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Book Analysis – Ivan’s Tests by Celso Montemar

This is a middle-grade-aged book, which I was thoroughly excited to dive into and gain a sense of childhood reimbursement. Luckily, this book accomplished just that.


Ivan is a ten-year-old going through a difficult time, parent divorce. No child should have to go through that experience, or the externalities it brings along with it. But Ivan handles it quite well. He is very intelligent for a child, with many thoughts and conversations aligned with the sophistication of a high school student. From the initial introduction, it is obvious that this character has a wild imagination and collected thoughts packed tightly in his youthful mind.


With the divorce of his parents, Ivan makes a move with his mother to Santiago, where he will live with this grandfather, or Serapio as the man prefers to be entitled to. Serapio is a great character. He brings joy into a lot of the book, which I find fascinating since he is the elderly character and in most novels, their roles involve sophistication and high levels of maturity. This story implements the cool grandpa, however, who pops up through a window to present himself to his grandson. Read this book to behold these amazing characters. The development is outstanding.


Going back to Ivan and his character development, I appreciate how the author unfolds this child as a sophisticated personality but levels it down by having him ask curious questions that a normal child would such as meanings of words and about his surroundings.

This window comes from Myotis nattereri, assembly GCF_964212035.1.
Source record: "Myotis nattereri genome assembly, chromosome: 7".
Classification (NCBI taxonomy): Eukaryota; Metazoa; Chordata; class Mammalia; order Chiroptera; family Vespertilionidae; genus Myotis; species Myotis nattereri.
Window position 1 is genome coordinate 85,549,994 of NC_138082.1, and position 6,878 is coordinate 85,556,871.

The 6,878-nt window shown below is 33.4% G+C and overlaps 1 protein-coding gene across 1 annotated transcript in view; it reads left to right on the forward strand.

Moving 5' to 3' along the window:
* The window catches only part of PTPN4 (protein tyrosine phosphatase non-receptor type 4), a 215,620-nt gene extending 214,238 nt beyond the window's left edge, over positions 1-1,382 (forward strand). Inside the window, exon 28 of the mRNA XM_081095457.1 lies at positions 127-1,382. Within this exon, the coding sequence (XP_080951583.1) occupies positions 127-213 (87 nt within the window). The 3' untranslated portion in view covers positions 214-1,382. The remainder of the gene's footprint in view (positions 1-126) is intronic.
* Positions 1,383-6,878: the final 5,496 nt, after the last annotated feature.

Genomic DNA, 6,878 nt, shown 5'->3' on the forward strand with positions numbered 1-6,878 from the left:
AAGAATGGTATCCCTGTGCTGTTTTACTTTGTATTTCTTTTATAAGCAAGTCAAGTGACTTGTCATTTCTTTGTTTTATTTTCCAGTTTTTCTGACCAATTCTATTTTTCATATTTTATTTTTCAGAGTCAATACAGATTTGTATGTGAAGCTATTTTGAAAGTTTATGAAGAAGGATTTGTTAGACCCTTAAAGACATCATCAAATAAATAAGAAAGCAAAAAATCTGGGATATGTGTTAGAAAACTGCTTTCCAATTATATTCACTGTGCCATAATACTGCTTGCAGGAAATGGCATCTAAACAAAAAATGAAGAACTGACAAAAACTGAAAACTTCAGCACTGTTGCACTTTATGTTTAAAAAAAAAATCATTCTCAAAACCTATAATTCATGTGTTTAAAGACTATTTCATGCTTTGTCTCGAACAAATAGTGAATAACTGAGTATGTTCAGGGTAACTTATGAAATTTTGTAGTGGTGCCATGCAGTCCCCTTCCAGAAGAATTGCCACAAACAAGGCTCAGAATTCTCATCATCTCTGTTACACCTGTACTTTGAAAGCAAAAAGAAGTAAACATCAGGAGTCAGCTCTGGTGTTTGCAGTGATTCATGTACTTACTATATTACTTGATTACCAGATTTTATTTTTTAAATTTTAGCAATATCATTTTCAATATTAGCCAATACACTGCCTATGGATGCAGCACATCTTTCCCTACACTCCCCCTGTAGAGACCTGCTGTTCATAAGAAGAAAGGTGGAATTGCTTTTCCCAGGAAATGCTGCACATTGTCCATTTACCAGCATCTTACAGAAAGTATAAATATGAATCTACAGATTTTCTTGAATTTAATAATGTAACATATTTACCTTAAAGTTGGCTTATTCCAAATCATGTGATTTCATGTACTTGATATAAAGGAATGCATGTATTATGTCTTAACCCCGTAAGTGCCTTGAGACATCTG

The structure of the book is well-put. Since this is a middle-grade story, the short chapters are necessary to keep a kid intact with the story and have a continuous interest. The short chapters may help to bring a sense of accomplishment to someone as they finish one with ease. These short chapters also help to divide the story into clear scenes for a young reader to thoroughly understand what is going on.


The Warrior of the Night stories within ‘Ivan’s Tests’ are the key aspects that build Ivan and his grandfather’s band. These comic books spark interest in Ivan and help him make friends and form connections with his family members. While his mother and father are skeptical about what they consider folklore stories, Ivan’s imagination only keeps growing. I will not give any details to the Warrior of the Night, for this is a non-spoiler review, but the story within the book’s story is definitely fascinating. While it draws in Ivan to want to read more of the comic books, it lures in me as a reader as well which helps me connect to Ivan.


Overall, the intertwining of Ivan, the Warrior of the Night, and the boy’s quest to become a hero develops the theme. As the title refers to ‘Ivan’s Tests’, read this book to find out just what those consist of that the ten-year-old boy goes through. The theme that I produced from this clever plot is that heroes do not always wear capes, and anyone can uphold the title if deemed worthy.


I definitely recommend this book to not only middle-grade-aged kids, but anyone in the mood to escape to a fun and adventurous book that is so easy to read.



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This is a relatable story for many growing up. Great analysis.

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Nice review. The triple intrigue (yours included) about the in-story story had me curious too. My kid is 9 and reading well above his age (he’s read all the Harry Potter and is 1/3 of the way through Fellowship of the Rings. Maybe I missed it, but it would be nice to know where to check the book out (Amazon? Bookfunnel?) so I might have a look for myself without hinting around.

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Olivia Brooks
Olivia Brooks
13 oct 2021
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amazon! glad you enjoyed the review! it is short and sweet and definitely good for that age!

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